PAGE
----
It isn't easy being autistic. For that matter, it isn't even easy talking about being autistic.
I say this as an autistic journalist who vividly remembers the moment in 2012 when the American Psychiatric Association voted to remove the diagnosis "Asperger's Syndrome" from its official manual. As soon as I saw the headline, I was struck by the symbolism. By literally banishing a term about autism from the medical lexicon, the APA had underscored a deep, ongoing tension that exists among the autistic community and its advocates. They had also unintentionally given trolls a new cudgel with which to bully neurodiversity activists, as for several weeks I received a flurry of scientifically illiterate emails claiming the reclassification of "Asperger's Syndrome" actually meant the condition was "fake."
As that experience indicates, part of the conversation about autism out of necessity involves reducing stigmas and bullying behavior. Research and the needs of social justice make it clear that autism is often more akin to a language difference; the term "neurodiversity" reinforces the crucial concept that autism is natural, not inherently unhealthy.
Yet autistic individuals continue to face hardships everywhere from our legal system and the workplace to casual social interactions. Autistic people benefit immensely when researchers develop ways for them to more effectively function, particularly in areas where mistreatment is rampant.
The balance, experts agree, is to focus on making life easier for autistic people rather than treat autism as a condition to be "cured."
Enter a new study published in the journal JAMA Pediatrics.
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The researchers behind the article claim that they have developed a form of parent mediated therapy that could help reduce some of the long-term disabilities associated with autism spectrum disorders. The iBASIS-Video Interaction to Promote Positive Parenting (or iBASIS-VIPP) provided parents with children between nine months and three years of age with guidance on how to have a positive social-communicative relationship with their young ones. Researchers found that children in the group whose parents received the preemptive intervention were three times less likely to meet the clinical threshold for an autism diagnosis as those in the control group. All of the children had been chosen because they displayed potential autistic traits.
The study does have its limits. Children may change their diagnostic classification after the age of three, although it is unlikely, and the scientists will have to follow up with patients in later childhood to fully assess whether preemptive treatment actually worked. That said, study co-author Andrew Whitehouse — a professor of autism research at the Telethon Kids Institute and the University of Western Australia — made it clear that researchers believe their studies could have important implications for autistic individuals.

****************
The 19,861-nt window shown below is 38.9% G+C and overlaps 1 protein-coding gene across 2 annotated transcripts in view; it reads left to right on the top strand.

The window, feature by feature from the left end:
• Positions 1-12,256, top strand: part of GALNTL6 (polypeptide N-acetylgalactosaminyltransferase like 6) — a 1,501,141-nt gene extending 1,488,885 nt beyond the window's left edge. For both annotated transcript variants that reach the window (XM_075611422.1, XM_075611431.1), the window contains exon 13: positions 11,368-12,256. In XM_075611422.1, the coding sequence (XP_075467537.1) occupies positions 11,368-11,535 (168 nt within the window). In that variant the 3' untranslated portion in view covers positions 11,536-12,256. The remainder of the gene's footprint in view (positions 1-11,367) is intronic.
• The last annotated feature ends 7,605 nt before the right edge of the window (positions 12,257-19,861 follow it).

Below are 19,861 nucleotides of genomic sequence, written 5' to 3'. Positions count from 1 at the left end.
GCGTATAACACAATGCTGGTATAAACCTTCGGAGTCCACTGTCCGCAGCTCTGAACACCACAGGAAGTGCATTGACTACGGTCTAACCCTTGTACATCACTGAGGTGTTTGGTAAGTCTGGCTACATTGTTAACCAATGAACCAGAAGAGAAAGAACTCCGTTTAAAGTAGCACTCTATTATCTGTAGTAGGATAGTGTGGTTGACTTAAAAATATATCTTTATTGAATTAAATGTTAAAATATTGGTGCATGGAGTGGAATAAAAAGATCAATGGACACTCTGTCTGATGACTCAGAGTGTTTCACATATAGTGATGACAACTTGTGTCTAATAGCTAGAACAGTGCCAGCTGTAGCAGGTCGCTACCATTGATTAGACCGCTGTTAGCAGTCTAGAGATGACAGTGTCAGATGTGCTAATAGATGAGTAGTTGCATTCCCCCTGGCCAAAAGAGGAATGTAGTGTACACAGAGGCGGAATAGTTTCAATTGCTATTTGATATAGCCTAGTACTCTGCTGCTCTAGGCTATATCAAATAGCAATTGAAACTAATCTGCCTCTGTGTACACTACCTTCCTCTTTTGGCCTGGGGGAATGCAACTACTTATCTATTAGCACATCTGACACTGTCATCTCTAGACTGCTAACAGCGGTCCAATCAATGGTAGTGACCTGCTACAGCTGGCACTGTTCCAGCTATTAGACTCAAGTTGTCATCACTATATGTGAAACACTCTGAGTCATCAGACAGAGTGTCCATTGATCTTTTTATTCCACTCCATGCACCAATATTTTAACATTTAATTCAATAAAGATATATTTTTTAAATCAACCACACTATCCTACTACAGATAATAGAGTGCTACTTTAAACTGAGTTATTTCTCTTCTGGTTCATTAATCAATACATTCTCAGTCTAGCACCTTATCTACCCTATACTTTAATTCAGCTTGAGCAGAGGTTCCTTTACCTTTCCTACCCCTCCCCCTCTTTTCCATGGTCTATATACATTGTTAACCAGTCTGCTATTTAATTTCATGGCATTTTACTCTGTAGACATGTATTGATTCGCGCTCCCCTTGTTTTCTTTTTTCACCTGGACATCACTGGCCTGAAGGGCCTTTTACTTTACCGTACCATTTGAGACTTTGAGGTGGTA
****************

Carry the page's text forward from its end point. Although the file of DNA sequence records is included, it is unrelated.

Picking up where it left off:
"The findings highlight the limitations of how diagnoses are used by health, disability and education systems," Whitehouse told Salon by email. "Systems that provide access to support based on the presence or absence of a diagnosis are flawed, and can lead to children missing out on services that they desperately need." Whitehouse argued that the study proves caregivers will be more successful if they view autistic patients as distinct individuals, not as examples within a category.
"We can be more effective in providing support by seeking to understand 'who' someone is (that is, their strengths and challenges) rather than 'what' a child is (that is, what diagnostic criteria they may meet)," Whitehouse explained. "System change requires evidence and advocacy. We hope that the evidence provided in this study will be a powerful catalyst for that change."
Whitehouse also emphasized that he did not view the study as an attempt to "cure" autism." Indeed, iBASIS-VIPP itself is delivered not to the children, but to the parents; the goal is to teach parents how to better raise autistic children.
"Contrary to any sense of 'opposing' autism, this therapy cherishes neurodiversity by attending to and understanding it, giving equal opportunity to these babies for a social environment that is adapted and responsive to them as individuals," Whitehouse explained. "The developmental improvements the babies experienced are a consequence of creating an environment that supports neurodivergence. The baby is able to benefit like any child from an adapted social environment." He emphasized that neither he nor the study argue that autism can be "prevented" or "cured."
Even so, some autism advocates have raised concerns.
"Autism is not a disease and not something that should be cured or lessened, so how this study assessed the impact of intervention on 'autism behavior severity' may cause concern amongst many autistic people and their families," Tim Nicholls, a spokesperson from the UK's National Autistic Society, said in a statement.
"There are some strong technical points in this research, but there will be questions about its general premise … It's important that any further study into very early intervention doesn't seek to lessen 'severity' – early intervention should be about supporting autistic people with the biggest challenges they face."
He added, "For effective research to be done in this area in the future, autistic people must be involved in every stage."